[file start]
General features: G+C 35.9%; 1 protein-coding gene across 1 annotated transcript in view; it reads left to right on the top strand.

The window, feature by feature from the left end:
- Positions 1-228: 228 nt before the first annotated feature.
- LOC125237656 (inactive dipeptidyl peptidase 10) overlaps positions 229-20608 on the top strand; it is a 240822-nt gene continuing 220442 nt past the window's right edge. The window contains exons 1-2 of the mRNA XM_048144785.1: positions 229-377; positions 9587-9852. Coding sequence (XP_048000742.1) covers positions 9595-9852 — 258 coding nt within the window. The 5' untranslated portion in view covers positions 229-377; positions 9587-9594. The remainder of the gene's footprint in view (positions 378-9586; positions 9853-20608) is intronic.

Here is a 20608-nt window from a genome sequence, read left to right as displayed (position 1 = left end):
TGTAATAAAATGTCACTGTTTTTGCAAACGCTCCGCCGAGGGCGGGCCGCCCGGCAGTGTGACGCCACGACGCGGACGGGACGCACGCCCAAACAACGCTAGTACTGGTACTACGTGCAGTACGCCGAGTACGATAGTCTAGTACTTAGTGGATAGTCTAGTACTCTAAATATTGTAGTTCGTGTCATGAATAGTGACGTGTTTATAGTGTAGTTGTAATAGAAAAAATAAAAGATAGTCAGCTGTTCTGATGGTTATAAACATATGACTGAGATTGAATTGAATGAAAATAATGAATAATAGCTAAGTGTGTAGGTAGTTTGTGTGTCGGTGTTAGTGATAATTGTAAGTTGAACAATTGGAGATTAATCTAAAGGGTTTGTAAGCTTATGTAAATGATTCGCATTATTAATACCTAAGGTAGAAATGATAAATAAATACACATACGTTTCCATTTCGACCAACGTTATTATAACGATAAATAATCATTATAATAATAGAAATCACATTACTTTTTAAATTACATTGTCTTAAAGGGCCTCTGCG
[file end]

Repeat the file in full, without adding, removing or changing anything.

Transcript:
General features: G+C 35.9%; 1 protein-coding gene across 1 annotated transcript in view; it reads left to right on the top strand.

The window, feature by feature from the left end:
- Positions 1-228: 228 nt before the first annotated feature.
- LOC125237656 (inactive dipeptidyl peptidase 10) overlaps positions 229-20608 on the top strand; it is a 240822-nt gene continuing 220442 nt past the window's right edge. The window contains exons 1-2 of the mRNA XM_048144785.1: positions 229-377; positions 9587-9852. Coding sequence (XP_048000742.1) covers positions 9595-9852 — 258 coding nt within the window. The 5' untranslated portion in view covers positions 229-377; positions 9587-9594. The remainder of the gene's footprint in view (positions 378-9586; positions 9853-20608) is intronic.

Here is a 20608-nt window from a genome sequence, read left to right as displayed (position 1 = left end):
TGTAATAAAATGTCACTGTTTTTGCAAACGCTCCGCCGAGGGCGGGCCGCCCGGCAGTGTGACGCCACGACGCGGACGGGACGCACGCCCAAACAACGCTAGTACTGGTACTACGTGCAGTACGCCGAGTACGATAGTCTAGTACTTAGTGGATAGTCTAGTACTCTAAATATTGTAGTTCGTGTCATGAATAGTGACGTGTTTATAGTGTAGTTGTAATAGAAAAAATAAAAGATAGTCAGCTGTTCTGATGGTTATAAACATATGACTGAGATTGAATTGAATGAAAATAATGAATAATAGCTAAGTGTGTAGGTAGTTTGTGTGTCGGTGTTAGTGATAATTGTAAGTTGAACAATTGGAGATTAATCTAAAGGGTTTGTAAGCTTATGTAAATGATTCGCATTATTAATACCTAAGGTAGAAATGATAAATAAATACACATACGTTTCCATTTCGACCAACGTTATTATAACGATAAATAATCATTATAATAATAGAAATCACATTACTTTTTAAATTACATTGTCTTAAAGGGCCTCTGCG